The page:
Gea interviews me below. Scroll down for the interview translated in Italian.
THE SONGS OF THE SPHERES IN THE PALM OF YOUR HAND
I SUONI DELLE SFERE NEL PALMO DELLA TUA MANO
5 MARCH - APRIL / 5 MARZO - APRILE
Opening: 5 March, 7pm - featuring a collaborative series of performances curated by Matthew Stone
Inaugurazione: 5 Marzo, ore 19:00 - con una serie di performance curate da Matthew Stone
|Gea Politi: Andre Berne-Joffroy, Paul Valéry's secretary, said of Michelangelo Merisi: "What begins in the work of Caravaggio is, quite simply, modern painting." Do you consider yourself modern or a revisionist or better a modern revisionist? |
Matthew Stone: Modern is such a difficult term for me. It could be that to refer to anything as modern would be a revisionary act. There is a tendency to assume that following these paths of thought can only lead to nihilistic dead ends, but I don’t think so.
I like the idea of being beyond history. I know that if I was born in any other age, in essence I would still be working on the same things as I am now. I see parallels, echoes and interconnections linking throughout all of time. In that sense my work is trans-historical.
Why do you choose some sort of radical naturalism (you even show imperfections in bodies) combined with a dramatic, even theatrical use of chiaroscuro?
MS: I am keen that my work is aware and honest about its own aesthetic. Lots of artists seem to use a minimalist visual language to imply that they are free from the trappings of aesthetics.
I simply make no such claims.
When we are looking at your work it is quite clear that you are stealing from different times and medias…
MS: I wouldn’t deny that.
For me it could be the cave painters of Lascaux, Caravaggio, Abramovic, Klein, Hirst, Beuys, my closest friends and lovers or Warhol. I see them as contemporaries; it doesn’t matter if some of their bodies are gone. Their ideas are alive.
In your works there are people who are part of your trusted inner circle, who always stay. May you explain this working process?
MS: I believe in collaboration. The people in my work are always part of my life and I love and respect them creatively. I would hope that people see the magic I see in that process and in them as individuals.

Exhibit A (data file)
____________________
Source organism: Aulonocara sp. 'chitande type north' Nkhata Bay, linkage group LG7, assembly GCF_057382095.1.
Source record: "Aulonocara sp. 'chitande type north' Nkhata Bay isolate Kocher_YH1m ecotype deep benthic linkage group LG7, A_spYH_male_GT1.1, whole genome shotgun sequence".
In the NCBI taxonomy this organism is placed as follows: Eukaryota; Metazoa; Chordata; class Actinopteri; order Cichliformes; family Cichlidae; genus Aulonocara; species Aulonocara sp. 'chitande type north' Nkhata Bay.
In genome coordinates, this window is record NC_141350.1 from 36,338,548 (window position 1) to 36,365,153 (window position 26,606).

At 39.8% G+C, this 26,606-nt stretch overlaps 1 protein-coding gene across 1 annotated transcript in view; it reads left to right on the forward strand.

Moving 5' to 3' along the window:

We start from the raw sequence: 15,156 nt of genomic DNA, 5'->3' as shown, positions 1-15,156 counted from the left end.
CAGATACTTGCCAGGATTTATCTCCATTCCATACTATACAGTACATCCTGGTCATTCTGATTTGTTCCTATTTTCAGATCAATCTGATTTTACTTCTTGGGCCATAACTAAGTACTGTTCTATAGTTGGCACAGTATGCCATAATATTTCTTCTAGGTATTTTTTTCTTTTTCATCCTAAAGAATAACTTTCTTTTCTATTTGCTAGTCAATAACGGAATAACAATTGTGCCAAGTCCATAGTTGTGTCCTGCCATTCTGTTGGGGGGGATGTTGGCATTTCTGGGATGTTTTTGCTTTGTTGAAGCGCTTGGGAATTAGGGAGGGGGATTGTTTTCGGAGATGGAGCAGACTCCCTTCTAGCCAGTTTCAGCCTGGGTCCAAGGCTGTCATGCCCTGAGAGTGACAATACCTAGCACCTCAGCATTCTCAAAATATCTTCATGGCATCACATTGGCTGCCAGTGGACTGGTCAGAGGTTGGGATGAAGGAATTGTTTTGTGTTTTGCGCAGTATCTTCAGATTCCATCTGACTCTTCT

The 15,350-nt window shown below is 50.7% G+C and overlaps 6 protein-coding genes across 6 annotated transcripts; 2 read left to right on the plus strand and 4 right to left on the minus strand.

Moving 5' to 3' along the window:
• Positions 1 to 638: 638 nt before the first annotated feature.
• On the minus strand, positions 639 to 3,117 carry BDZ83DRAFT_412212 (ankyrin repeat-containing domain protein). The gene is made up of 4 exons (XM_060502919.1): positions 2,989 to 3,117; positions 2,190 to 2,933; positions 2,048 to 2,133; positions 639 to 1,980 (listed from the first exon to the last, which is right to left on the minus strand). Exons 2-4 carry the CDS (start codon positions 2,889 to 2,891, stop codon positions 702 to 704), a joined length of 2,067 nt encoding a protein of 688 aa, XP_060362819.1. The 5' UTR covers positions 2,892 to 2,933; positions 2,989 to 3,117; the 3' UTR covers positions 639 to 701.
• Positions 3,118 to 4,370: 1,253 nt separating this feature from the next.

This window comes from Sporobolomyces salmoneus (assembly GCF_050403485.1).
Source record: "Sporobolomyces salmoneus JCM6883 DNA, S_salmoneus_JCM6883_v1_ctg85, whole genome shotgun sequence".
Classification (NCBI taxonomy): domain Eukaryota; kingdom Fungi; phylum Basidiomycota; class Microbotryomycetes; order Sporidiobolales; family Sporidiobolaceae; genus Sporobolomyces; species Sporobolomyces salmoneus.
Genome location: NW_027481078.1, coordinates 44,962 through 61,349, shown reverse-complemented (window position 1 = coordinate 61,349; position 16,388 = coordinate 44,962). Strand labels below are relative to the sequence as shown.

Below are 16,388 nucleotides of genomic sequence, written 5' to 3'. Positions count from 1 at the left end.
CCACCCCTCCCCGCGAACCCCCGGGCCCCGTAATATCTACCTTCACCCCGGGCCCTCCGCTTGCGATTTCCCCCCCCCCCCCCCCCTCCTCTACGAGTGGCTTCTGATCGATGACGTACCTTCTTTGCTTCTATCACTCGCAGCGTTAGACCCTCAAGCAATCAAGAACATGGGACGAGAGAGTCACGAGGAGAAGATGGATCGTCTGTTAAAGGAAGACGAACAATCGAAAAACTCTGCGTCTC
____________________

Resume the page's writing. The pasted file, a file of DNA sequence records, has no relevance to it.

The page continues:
"I have no single connection with a single other person: I am the most solitary of persons" – Kierkegaard - Are you one person or part of it?
MS: I feel like I am trying to find the edge of where one person ends and the other begins. I feel so much a part of it, that I often wonder whether we are really individuals at all.
Sexuality is the lyricism of the masses – as Baudelaire wrote in Mon coeur mis à nu - is your heart getting more and more naked through the bodies you show in your work? Are those bodies your journal intime?
MS: Yes definitely. But with it I am not just putting myself out there, I am putting us there. Us is very important. And by us, I mean humanity.
Gea Politi: Andre Berne-Joffroy, segretario di Paul Valéry, diceva di Michelangelo Merisi: “Ciò che ha inizio con il lavoro di Caravaggio è, semplicemente, pittura moderna”. Ti consideri moderno, un revisionista, o meglio un revisionista moderno?
Matthew Stone: Moderno è una parola talmente difficile per me. Può darsi che definire qualcosa “moderno” sia un atto di revisionismo. Si tende a credere che seguire questi schemi di pensiero possa solo portare a esiti nichilisti, ma io non la penso così.
Mi piace l’idea di essere oltre la storia. So che se fossi nato in qualsiasi altra epoca, nella sostanza starei ancora lavorando alle stesse cose su cui sto lavorando ora. Vedo parallelismi, echi e interconnessioni che si collegano attraverso il tempo. In questo senso il mio lavoro è transtorico.
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